This reflection on the Federal budget is jointly prepared by the Synod Social Justice Forum and Uniting’s Centre for Innovation, Research and Advocacy.
Last week saw the unveiling of the Federal Budget. Media reporting on the budget often starts with something along the lines of…. “The Federal Budget: here’s what’s in it for you!”
At its inauguration the Uniting Church pledged itself “…to hope and work for a nation whose goals are not guided by self-interest alone, but by concern for the welfare of all persons everywhere.” More specifically, that statement in 1977 pledged the church to seek the correction of injustices and work for the eradication of poverty and racism. And with notable foresight, it also talks about safeguarding the rights of future generations, protection of the environment and the wise use of energy.
So, if we are a member of this church, with these concerns, our interest in the Federal budget will be correspondingly broader. Along with the question of what’s in it for me and my family, we will want to add:
- What’s in it for everyone, especially the poor and vulnerable?
- What’s in it for the environment and for future generations?
Having this wider perspective and asking questions like these is consistent with our Synod theme of uniting for the common good. The concept of the common good is shaped both by our biblical and theological traditions as well as by secular thought.
In the book of Jeremiah the Jews in exile are urged to “seek the welfare of the city where I have sent you into exile, and pray to the Lord on its behalf, for in its welfare you will find your welfare” (Jeremiah 29:7)
The Hebrew word translated here as welfare is ‘shalom’, an incredibly rich and multifaceted concept with no adequate equivalent in English*. It comes from a verb meaning to ‘bring to completeness’ or ‘to make whole’. For individuals it represents integration of mind, body and spirit, attuned to nature, open to others and living in joy with God. Between persons it means justice and peace, harmony and reciprocity. It is the opposite of oppression, selfishness and indifference. It underscores the essential mutuality and interdependence of human beings and indeed of all life.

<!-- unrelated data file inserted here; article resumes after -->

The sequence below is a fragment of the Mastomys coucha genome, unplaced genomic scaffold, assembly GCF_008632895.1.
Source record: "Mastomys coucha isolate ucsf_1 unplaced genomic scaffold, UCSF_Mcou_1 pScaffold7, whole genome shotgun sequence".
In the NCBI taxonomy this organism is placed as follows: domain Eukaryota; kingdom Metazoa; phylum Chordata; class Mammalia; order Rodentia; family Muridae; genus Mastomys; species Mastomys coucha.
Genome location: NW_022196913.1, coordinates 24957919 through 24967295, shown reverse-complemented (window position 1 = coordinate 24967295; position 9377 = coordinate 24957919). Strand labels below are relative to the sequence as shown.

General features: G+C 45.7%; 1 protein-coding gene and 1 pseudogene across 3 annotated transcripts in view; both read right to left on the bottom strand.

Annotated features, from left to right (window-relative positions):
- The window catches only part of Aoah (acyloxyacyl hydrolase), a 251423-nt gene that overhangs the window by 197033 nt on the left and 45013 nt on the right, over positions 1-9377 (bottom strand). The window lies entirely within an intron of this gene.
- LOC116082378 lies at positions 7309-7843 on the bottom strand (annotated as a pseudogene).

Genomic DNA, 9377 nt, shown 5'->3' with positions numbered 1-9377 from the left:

Within the Catholic tradition the common good is a core element of social justice teaching. It is described as the sum total of social conditions which allow people, either as groups or as individuals, to reach their fulfilment, to flourish. Catholic ethicist John Rawls says this requires having the social systems, institutions and environments on which all people depend, working in a manner that benefits all people. This obviously has implications for the role of the state and the policies of government, including the Federal budget.
The whole Uniting Church and each member of it has a role in critiquing the policies and decisions of government of the day in the light of our faith and mission. Assessing policies from the perspective the common good is part of that. Uniting has a particular role, delegated from the Synod, to promote the welfare of people who are vulnerable, needy and disadvantaged. For a brief overview of the budget from that perspective, see below. Please note Uniting is conducting separate analysis on how the budget impacts on its capacity to provide services within our Synod.
What the budget means for…
- Taxpayers: The announced cuts may stimulate economic growth by giving those with lower incomes (who usually spend a greater proportion of their incomes) more money to spend. However, the cuts make our tax system less progressive overall by removing an entire tax threshold. While a modest tax benefit (around $10 a week or less) will accrue for low and moderate income earners in the early years, most of the benefits will flow through to higher income earners in later years (e.g. more than $80 per week for someone earning $180, 000 per annum).1
- Older Australians: The 14,000 new home and community care packages are welcome. However they are only a small proportion of the 104,000 people on the waiting list, which grew by 20,000 people last year. The government also announced two measures which will benefit those older Australians who are already advantaged by good health or home ownership: a bonus for those who work after pension age, and a government-backed loan scheme to allow people to use equity in a home to increase their living standards.
- The unemployed: There has been no increase in Newstart or Youth Allowance, which are widely acknowledged to be inadequate, including by business groups. A very high proportion of children in unemployed families will continue to live in poverty. There are reports of a further $270m cut to TAFE.
- People with a disability